By Deonna Kelli Sayed
In 2012, I traveled to a country that had recently split into two. It was the last trip abroad I would take as a married woman, the last time I would spend with Zalmay as my husband.
I didn’t know this yet.
I arrived in Sudan with my eight-year-old son, Ibrahim; a year after South Sudan had become the world’s newest country. Zalmay was the United Nations Resident Representative, an equivalent to an ambassador post. We were to join him in Sudan as soon as the youngest stepson graduated from high school in the spring.
The trip occurred a week after I had received the advance reading copies of my first book, a book about America’s fascination with ghosts. The trip occurred as I was collapsing into pieces, struggling to solve my personal hauntings.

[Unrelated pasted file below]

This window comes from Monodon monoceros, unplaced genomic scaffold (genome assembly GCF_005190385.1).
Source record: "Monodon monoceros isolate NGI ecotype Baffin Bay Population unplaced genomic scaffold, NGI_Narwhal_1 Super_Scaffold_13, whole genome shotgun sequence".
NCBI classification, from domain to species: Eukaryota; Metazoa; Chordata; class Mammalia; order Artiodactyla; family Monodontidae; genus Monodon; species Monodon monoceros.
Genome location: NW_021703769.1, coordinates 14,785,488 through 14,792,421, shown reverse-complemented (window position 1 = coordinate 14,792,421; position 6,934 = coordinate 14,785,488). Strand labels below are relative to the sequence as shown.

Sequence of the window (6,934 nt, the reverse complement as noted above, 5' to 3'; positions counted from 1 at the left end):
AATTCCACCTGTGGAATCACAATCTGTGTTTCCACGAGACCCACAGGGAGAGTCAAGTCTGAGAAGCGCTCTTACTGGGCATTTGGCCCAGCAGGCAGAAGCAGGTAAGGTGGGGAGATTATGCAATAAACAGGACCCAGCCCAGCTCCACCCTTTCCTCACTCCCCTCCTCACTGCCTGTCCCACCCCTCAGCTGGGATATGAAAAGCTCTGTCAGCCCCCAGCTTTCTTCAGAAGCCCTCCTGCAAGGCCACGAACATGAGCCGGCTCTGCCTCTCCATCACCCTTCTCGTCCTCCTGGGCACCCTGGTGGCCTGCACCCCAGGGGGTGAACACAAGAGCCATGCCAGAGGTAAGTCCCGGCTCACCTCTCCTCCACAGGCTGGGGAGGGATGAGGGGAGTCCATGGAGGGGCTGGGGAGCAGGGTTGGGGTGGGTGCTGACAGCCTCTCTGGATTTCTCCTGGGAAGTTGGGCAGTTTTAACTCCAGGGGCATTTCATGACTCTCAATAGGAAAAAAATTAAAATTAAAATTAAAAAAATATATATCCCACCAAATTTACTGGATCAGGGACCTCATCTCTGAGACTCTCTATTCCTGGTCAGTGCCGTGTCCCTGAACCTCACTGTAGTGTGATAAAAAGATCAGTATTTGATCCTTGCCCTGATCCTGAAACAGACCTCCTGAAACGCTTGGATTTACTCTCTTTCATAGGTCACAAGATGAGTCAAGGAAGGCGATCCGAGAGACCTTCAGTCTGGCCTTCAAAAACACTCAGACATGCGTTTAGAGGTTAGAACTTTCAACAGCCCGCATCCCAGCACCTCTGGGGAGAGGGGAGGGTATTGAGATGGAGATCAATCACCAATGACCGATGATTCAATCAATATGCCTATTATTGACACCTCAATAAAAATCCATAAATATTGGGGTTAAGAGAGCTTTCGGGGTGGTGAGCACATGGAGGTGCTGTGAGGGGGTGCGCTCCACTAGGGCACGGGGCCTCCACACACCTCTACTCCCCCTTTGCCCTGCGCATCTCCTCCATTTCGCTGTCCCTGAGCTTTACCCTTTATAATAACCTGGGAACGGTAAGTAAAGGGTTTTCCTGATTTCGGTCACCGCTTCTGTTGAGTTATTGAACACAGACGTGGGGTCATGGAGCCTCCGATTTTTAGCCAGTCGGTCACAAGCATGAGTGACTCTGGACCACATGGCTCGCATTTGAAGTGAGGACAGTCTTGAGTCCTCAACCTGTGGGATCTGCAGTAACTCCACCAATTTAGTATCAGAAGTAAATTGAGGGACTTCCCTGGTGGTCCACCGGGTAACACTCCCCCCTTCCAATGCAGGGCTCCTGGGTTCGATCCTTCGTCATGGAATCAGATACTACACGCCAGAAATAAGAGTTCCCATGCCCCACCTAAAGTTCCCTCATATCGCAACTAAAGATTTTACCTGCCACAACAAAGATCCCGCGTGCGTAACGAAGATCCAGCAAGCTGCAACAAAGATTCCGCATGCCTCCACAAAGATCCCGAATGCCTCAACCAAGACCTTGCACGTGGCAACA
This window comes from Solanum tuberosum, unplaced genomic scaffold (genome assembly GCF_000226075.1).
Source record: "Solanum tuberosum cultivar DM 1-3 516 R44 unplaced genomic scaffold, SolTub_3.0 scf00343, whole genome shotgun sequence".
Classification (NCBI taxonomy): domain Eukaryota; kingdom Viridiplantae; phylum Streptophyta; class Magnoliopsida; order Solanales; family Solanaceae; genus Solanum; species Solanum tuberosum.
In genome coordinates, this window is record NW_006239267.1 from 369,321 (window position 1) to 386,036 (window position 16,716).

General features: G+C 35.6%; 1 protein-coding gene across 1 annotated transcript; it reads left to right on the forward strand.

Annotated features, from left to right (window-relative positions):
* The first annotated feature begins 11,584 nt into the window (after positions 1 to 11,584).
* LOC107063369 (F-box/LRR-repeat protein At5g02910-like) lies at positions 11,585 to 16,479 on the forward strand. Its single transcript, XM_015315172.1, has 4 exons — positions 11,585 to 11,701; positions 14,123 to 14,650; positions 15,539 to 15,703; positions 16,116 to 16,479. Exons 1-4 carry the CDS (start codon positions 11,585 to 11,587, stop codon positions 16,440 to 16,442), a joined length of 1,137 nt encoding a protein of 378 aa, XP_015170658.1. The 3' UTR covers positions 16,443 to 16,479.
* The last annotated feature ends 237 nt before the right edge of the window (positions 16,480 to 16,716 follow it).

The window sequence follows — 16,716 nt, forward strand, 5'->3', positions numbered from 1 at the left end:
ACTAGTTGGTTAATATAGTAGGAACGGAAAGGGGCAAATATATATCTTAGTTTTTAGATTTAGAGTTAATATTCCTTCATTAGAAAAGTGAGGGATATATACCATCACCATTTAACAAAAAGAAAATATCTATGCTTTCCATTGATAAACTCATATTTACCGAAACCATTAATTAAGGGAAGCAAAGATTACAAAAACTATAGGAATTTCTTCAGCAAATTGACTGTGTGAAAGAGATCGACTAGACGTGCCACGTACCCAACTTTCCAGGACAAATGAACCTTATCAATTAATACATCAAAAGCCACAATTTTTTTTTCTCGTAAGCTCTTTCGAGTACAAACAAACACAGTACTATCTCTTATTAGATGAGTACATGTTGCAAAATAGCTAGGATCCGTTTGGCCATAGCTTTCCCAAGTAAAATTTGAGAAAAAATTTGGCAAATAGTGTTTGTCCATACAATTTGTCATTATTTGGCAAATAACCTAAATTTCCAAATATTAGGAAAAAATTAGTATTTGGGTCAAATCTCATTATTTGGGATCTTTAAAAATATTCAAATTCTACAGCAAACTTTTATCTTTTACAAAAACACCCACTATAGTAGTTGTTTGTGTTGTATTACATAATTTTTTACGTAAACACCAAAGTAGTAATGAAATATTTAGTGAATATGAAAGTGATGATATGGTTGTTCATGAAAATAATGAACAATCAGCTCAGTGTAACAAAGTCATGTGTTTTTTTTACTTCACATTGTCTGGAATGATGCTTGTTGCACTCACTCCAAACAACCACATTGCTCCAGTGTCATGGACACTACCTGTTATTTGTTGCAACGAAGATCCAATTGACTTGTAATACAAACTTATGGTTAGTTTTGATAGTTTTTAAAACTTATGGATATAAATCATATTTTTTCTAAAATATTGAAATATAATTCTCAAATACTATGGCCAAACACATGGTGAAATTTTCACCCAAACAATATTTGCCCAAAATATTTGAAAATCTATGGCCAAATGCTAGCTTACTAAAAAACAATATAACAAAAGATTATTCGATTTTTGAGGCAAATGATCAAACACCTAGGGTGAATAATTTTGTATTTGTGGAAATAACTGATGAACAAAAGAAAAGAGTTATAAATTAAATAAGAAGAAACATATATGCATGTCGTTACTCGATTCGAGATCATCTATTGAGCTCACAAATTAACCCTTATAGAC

I had recently started to ache; a phantom pain, something between an itch and thick of type of heat. In efforts to ignore it, I organized closets, wrote long and insecure journal entries, and cleaned my 2500 hundred square foot home. No matter what I did, this ache was always present: like a soft spark that ignited when air made contact with my body. The feeling was somewhat ethereal, and yet, it sat in my throat. The ache tasted like the wrong life, like I had somehow swallowed an accidental story. Continue Reading…